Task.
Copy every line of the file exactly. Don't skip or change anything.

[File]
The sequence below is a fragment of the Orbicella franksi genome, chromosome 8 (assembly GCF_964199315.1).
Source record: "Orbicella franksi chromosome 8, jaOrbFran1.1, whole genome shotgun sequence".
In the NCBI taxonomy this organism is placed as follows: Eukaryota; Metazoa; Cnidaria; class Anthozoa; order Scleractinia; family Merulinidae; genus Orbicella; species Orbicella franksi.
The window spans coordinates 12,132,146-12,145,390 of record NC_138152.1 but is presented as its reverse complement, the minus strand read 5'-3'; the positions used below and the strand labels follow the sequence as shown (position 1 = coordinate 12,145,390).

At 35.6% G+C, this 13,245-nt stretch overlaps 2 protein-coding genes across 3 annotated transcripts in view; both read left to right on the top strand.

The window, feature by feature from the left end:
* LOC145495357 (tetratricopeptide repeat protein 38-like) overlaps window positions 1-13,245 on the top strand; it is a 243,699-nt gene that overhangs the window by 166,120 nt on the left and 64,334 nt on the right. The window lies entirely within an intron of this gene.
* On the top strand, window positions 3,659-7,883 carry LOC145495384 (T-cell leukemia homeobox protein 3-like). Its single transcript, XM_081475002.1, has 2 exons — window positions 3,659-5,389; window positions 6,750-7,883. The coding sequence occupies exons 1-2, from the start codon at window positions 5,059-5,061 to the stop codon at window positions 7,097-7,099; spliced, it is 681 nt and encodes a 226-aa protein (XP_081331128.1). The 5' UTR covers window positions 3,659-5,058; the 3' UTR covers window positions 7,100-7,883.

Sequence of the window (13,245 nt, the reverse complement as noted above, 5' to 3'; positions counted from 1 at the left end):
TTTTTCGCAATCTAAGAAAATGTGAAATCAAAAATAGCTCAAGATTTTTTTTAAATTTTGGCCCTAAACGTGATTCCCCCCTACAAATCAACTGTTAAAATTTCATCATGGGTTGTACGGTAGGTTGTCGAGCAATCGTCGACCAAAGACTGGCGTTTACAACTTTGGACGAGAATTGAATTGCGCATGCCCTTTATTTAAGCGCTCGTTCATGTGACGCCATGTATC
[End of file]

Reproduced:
The sequence below is a fragment of the Orbicella franksi genome, chromosome 8 (assembly GCF_964199315.1).
Source record: "Orbicella franksi chromosome 8, jaOrbFran1.1, whole genome shotgun sequence".
In the NCBI taxonomy this organism is placed as follows: Eukaryota; Metazoa; Cnidaria; class Anthozoa; order Scleractinia; family Merulinidae; genus Orbicella; species Orbicella franksi.
The window spans coordinates 12,132,146-12,145,390 of record NC_138152.1 but is presented as its reverse complement, the minus strand read 5'-3'; the positions used below and the strand labels follow the sequence as shown (position 1 = coordinate 12,145,390).

At 35.6% G+C, this 13,245-nt stretch overlaps 2 protein-coding genes across 3 annotated transcripts in view; both read left to right on the top strand.

The window, feature by feature from the left end:
* LOC145495357 (tetratricopeptide repeat protein 38-like) overlaps window positions 1-13,245 on the top strand; it is a 243,699-nt gene that overhangs the window by 166,120 nt on the left and 64,334 nt on the right. The window lies entirely within an intron of this gene.
* On the top strand, window positions 3,659-7,883 carry LOC145495384 (T-cell leukemia homeobox protein 3-like). Its single transcript, XM_081475002.1, has 2 exons — window positions 3,659-5,389; window positions 6,750-7,883. The coding sequence occupies exons 1-2, from the start codon at window positions 5,059-5,061 to the stop codon at window positions 7,097-7,099; spliced, it is 681 nt and encodes a 226-aa protein (XP_081331128.1). The 5' UTR covers window positions 3,659-5,058; the 3' UTR covers window positions 7,100-7,883.

Sequence of the window (13,245 nt, the reverse complement as noted above, 5' to 3'; positions counted from 1 at the left end):
TTTTTCGCAATCTAAGAAAATGTGAAATCAAAAATAGCTCAAGATTTTTTTTAAATTTTGGCCCTAAACGTGATTCCCCCCTACAAATCAACTGTTAAAATTTCATCATGGGTTGTACGGTAGGTTGTCGAGCAATCGTCGACCAAAGACTGGCGTTTACAACTTTGGACGAGAATTGAATTGCGCATGCCCTTTATTTAAGCGCTCGTTCATGTGACGCCATGTATC